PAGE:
Posted by: Loren Coleman on November 10th, 2011
Fig.1: The mandibles of Gigantopithecus blacki from Juyuandong Cave of Liucheng, Guangxi Province, China.
The extinct giant ape, Gigantopithecus blacki, is a species of large hominoids that dominated the Pleistocene of South China. Its massive mandible, large postcanine teeth and extremely thick enamel always spark people’s curiosity about what a diet for this giant ape was. The precise diet and habitat of Gigantopithecus remains unknown so far. Whether Gigantopithecus survives today, as Yeti, Sasquatch, or other forms of unknown hairy hominoids is the source of much debate in cryptozoology, anthropology, and zoology.
News on Gigantopithecus is infrequent, so we are happy to see on November 10, 2011, some news of research being conducted on this species.
Drs. Zhao LingXia, Zhang LiZhao and Wu XinZhi, Institute of Vertebrate Paleontology and Paleoanthropology, Chinese Academy of Sciences, and Zhang FuSong from Institute of Geology and Geophysics, Chinese Academy of Sciences, analyze enamel stable carbon isotope values of G. blacki and the associated mammalian megafauna from two sites in South China, and find that this giant ape and other large mammals solely fed on C3 biomass, and lived in forest habitats, as reported in the journal of Chinese Science Bulletin, 2011(56), No.33:3590-3595.
Zhao and her collaborators prepared and analyzed a total of 32 tooth samples for their study. Four teeth of G. blacki and 24 teeth of associated large mammals were from Longgudong Cave, Jianshi, Hubei Province, and the other 4 teeth of G. blacki were taken from Juyuandong Cave of Liucheng, Guangxi Province. They discovered that Gigantopithecus and the affiliated megafauna, such as browsers (Cervus sp. and Tapirus sinensis), grazers (Equus sp. and Leptobos sp.) and carnivores (Pachycrocuta licenti and Ursus sp.), all derived their carbon from solely C3 biomass sources. Zhao and her collaborators suggested that Gigantopithecus lived in closed forest habitat and not an open habitat, which is consistent with the associated faunal and floral analyses.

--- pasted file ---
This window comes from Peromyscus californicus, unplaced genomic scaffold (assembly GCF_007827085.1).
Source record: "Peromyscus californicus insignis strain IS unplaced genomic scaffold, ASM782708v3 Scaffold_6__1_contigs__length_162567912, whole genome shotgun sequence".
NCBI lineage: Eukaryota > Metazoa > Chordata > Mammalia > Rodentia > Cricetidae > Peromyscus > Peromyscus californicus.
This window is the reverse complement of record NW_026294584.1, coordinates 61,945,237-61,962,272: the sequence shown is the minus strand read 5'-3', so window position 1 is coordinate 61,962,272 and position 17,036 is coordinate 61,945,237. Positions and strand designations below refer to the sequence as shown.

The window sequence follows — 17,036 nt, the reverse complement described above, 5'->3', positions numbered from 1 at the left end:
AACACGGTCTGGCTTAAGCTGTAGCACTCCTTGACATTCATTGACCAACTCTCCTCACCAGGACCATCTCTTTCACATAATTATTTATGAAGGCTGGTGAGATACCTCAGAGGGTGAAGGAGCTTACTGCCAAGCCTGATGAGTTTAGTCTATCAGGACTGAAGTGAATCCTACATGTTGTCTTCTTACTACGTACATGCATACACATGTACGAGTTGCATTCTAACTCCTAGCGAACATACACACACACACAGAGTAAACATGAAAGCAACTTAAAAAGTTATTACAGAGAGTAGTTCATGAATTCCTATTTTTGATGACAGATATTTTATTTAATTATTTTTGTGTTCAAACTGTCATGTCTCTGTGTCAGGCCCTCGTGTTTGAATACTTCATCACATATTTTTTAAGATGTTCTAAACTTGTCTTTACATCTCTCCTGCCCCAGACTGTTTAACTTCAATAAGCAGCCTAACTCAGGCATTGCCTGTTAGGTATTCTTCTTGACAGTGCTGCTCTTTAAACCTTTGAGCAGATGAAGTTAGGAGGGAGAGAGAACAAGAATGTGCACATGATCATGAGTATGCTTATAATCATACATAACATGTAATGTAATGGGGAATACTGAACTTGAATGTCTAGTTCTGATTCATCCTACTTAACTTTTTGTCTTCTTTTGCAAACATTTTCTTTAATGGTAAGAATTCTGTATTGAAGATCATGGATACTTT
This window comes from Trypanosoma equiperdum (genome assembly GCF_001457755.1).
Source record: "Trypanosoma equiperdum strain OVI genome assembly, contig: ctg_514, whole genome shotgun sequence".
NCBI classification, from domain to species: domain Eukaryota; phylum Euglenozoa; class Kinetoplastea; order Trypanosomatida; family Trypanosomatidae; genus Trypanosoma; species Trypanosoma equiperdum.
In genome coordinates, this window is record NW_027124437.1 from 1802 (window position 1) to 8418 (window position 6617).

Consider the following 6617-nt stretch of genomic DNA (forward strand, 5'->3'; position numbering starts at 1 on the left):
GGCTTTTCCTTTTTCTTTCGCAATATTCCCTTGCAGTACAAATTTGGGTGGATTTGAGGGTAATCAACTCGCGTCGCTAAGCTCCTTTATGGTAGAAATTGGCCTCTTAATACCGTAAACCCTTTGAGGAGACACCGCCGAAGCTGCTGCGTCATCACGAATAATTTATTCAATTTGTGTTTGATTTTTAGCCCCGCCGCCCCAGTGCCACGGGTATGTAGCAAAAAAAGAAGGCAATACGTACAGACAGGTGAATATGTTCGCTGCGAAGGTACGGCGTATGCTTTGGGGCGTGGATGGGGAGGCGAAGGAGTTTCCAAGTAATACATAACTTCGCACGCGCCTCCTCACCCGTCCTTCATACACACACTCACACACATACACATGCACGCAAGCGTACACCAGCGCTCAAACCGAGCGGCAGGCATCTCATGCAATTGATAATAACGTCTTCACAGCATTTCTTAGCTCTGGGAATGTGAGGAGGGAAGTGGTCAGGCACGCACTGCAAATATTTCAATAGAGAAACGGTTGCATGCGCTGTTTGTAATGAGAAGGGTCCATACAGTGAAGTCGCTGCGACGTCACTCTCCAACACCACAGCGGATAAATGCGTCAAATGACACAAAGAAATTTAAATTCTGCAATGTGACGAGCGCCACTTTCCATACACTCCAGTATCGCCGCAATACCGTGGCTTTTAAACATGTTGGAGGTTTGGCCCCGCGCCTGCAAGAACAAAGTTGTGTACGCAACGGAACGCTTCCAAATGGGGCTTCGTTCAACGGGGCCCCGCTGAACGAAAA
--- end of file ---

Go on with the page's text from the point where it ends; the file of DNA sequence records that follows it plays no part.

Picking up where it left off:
For more detailed analysis, see here.
It is noteworthy that Dr. ZHAO LingXia, the lead author and research designer, said: “The diet and habitat of Gigantopithecus blacki was significantly different from that of early hominins in Africa, such as Australopithecus and Paranthropus, which could consume both C3 and C4resources and live in open habitats, although they all somehow showsimilar powerful mastication morphology . Dependence on forest habitat might be an important factor that made Gigantopithecus extinct when the climate and environment changed dramatically during the Pleistocene.”
Provided by Institute of Vertebrae Paleontology and Paleoanthropology
Loren Coleman is one of the world’s leading cryptozoologists, some say “the” leading living cryptozoologist. Certainly, he is acknowledged as the current living American researcher and writer who has most popularized cryptozoology in the late 20th and early 21st centuries. Starting his fieldwork and investigations in 1960, after traveling and trekking extensively in pursuit of cryptozoological mysteries, Coleman began writing to share his experiences in 1969. An honorary member of Ivan T. Sanderson’s Society for the Investigation of the Unexplained in the 1970s, Coleman has been bestowed with similar honorary memberships of the North Idaho College Cryptozoology Club in 1983, and in subsequent years, that of the British Columbia Scientific Cryptozoology Club, CryptoSafari International, and other international organizations. He was also a Life Member and Benefactor of the International Society of Cryptozoology (now-defunct). Loren Coleman’s daily blog, as a member of the Cryptomundo Team, served as an ongoing avenue of communication for the ever-growing body of cryptozoo news from 2005 through 2013. He returned as an infrequent contributor beginning Halloween week of 2015. Coleman is the founder in 2003, and current director of the International Cryptozoology Museum in Portland, Maine.